Climbing
Non-technical rock
Alpine climbing NCCS rating
Grade I
Elevation Gain
1,350.00 m (4,429.13 ft)
Distance
23.94 km (14.88 mi)
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Suilven is one of the North Highlands' most aesthetic and appealing peaks. While on the shorter side, its prominence on the Assynt Plateau gives it a noble edge. Suilvan, fittingly, is Old Norse for "spear," named by the 10th century Viking parties that plied these waters.

The route begins just outside of Inverkirkaig at the Norman McCaig memorial. There is a parking lot here for car campers. Follow the riverside trail eastward to Fionn Loch. The trail turns abruptly, rounding the northwestern edge of the loch, keeping to the shores. Toward the eastern edge of the loch, it takes a sharp turn north, heading straight for the middle of the peak's ridge. Keep your eyes peeled for deer as they are plentiful here.

Climb the steep trail, wandering alongside a rather ambitiously built stone wall. This rains the col of the two peaks. Suilven's western peak is the easier of the two, with a wide grassy summit. The eastern summit, Meall Beag requires some scrambling of third- to fourth-class terrain in spots. When wet, the grassy hills can be quite treacherous, and a helmet is not a bad idea where there are loose rocks. Descend whence you came.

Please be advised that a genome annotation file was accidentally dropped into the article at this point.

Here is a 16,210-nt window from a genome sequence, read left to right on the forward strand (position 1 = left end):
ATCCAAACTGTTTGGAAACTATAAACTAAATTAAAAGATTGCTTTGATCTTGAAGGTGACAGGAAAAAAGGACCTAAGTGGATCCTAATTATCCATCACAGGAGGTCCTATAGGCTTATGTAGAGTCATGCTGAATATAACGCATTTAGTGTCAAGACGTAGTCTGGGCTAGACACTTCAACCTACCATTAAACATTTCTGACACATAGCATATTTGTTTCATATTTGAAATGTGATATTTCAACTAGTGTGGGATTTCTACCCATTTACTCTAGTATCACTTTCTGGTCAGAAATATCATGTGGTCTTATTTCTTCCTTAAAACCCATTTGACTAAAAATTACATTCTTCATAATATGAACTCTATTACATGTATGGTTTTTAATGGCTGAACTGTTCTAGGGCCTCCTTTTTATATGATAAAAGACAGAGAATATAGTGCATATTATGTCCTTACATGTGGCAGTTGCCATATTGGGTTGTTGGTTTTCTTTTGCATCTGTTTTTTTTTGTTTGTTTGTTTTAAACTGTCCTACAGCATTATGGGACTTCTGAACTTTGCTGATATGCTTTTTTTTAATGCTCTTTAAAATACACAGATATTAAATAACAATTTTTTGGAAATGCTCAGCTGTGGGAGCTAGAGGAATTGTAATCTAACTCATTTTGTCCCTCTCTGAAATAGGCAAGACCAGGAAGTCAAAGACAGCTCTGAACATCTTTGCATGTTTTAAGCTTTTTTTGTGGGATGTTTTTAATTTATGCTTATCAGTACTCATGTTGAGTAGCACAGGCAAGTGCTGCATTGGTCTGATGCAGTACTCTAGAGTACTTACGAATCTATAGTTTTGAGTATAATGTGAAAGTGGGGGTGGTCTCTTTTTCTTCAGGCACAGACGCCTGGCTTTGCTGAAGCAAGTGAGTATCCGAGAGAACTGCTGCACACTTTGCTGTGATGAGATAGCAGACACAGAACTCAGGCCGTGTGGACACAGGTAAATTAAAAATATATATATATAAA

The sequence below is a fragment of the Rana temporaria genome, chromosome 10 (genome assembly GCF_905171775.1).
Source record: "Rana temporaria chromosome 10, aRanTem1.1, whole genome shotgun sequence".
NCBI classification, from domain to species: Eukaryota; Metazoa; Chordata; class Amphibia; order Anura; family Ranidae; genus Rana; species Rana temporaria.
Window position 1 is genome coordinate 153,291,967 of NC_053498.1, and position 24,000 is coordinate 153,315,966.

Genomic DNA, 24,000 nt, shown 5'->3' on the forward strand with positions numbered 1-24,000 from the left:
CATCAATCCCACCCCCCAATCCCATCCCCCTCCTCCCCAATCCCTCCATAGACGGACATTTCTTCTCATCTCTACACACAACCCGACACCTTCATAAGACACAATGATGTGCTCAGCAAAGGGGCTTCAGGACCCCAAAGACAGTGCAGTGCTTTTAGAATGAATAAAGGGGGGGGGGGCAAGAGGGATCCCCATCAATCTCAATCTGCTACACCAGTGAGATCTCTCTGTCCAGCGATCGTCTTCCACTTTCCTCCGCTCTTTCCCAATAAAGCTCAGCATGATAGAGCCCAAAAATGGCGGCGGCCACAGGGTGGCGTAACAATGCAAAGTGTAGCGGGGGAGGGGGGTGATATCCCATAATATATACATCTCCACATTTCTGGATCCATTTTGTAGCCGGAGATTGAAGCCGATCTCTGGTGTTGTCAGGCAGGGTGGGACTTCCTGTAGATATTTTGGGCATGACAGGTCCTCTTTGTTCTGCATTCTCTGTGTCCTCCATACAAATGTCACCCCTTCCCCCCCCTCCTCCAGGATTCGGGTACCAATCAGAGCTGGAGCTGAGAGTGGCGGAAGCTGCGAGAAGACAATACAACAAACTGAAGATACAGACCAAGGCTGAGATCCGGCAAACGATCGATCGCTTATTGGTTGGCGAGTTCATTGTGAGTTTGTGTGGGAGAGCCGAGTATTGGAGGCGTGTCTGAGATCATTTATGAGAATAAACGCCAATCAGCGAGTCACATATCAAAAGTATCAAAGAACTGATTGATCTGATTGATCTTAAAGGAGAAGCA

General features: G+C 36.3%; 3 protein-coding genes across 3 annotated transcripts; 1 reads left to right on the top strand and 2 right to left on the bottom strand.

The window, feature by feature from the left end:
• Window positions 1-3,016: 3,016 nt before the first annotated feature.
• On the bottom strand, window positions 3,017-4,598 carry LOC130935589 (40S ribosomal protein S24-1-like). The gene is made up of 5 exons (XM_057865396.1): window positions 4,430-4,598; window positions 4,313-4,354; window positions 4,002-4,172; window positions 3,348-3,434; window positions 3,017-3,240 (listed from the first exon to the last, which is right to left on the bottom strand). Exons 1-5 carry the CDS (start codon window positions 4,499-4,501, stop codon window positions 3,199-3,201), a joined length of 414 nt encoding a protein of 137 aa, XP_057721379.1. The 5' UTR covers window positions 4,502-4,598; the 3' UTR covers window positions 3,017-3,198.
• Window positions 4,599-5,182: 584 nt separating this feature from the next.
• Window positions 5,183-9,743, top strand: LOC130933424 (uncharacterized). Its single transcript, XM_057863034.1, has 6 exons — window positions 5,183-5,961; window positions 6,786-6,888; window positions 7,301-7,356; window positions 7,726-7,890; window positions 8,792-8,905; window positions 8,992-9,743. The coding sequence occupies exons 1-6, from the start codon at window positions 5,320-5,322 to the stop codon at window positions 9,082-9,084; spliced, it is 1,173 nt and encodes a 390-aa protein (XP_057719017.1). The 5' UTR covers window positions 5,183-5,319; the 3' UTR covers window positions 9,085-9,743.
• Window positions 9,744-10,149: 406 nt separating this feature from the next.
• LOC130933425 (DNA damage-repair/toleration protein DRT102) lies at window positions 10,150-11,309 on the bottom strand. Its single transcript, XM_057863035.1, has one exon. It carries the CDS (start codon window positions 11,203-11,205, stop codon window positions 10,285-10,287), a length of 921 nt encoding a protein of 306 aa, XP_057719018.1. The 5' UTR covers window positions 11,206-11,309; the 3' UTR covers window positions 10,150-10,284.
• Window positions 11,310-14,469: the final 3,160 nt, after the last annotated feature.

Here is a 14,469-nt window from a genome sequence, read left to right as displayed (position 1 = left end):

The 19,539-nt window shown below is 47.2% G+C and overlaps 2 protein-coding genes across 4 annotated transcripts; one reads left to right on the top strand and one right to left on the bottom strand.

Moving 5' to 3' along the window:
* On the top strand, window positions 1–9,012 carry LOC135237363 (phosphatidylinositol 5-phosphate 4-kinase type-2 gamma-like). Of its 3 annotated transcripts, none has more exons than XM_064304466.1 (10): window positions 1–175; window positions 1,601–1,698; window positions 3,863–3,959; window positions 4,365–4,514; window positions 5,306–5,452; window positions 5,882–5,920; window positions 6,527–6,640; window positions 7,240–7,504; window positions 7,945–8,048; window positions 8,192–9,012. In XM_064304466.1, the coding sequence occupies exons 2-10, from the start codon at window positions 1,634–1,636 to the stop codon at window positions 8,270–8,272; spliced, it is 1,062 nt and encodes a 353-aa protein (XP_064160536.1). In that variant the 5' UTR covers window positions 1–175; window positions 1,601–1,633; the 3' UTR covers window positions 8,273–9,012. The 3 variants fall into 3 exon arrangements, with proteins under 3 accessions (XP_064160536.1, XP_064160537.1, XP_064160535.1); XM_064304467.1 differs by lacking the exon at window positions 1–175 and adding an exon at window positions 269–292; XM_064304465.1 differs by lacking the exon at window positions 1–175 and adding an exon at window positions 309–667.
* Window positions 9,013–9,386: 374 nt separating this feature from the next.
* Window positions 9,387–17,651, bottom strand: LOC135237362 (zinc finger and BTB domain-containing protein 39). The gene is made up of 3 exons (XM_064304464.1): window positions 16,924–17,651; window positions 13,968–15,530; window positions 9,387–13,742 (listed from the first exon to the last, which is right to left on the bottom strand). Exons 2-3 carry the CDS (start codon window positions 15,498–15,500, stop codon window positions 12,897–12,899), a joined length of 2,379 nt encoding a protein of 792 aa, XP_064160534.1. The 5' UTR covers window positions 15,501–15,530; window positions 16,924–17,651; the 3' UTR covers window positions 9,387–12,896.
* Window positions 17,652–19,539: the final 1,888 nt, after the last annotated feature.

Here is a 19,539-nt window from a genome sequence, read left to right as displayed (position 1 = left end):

This route is doable in winter, however, be sure to check the avalanche forecast. With prevailing winds from the north, this route can see cornices and windslabs form on the south slope, making it very dangerous. This remote corner of Scotland offers superb camping. As per Scotland's walking rights, you can set up a tent wherever you like provided that you leave no trace of your stay.

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Logistics + Planning

Preferable season(s)

Summer
Winter

Congestion

Low

Parking Pass

None

Open Year-round

Yes

Pros

Aesthetic peak. Historical significance.

Cons

Long route. Boggy terrain. Trail sometimes disappears.

Pets allowed

Allowed with Restrictions

Trailhead Elevation

65.62 ft (20.00 m)

Highest point

2,362.20 ft (720.00 m)

Features

Backcountry camping
Wildflowers
Wildlife
Big vistas
Native artifacts
Waterfalls
Geologically significant
Historically significant

Access

Vehicle

Typically multi-day

No

Permit required

No

Primary aspect

North facing

Drinking water

Unfrozen water

Location

Comments

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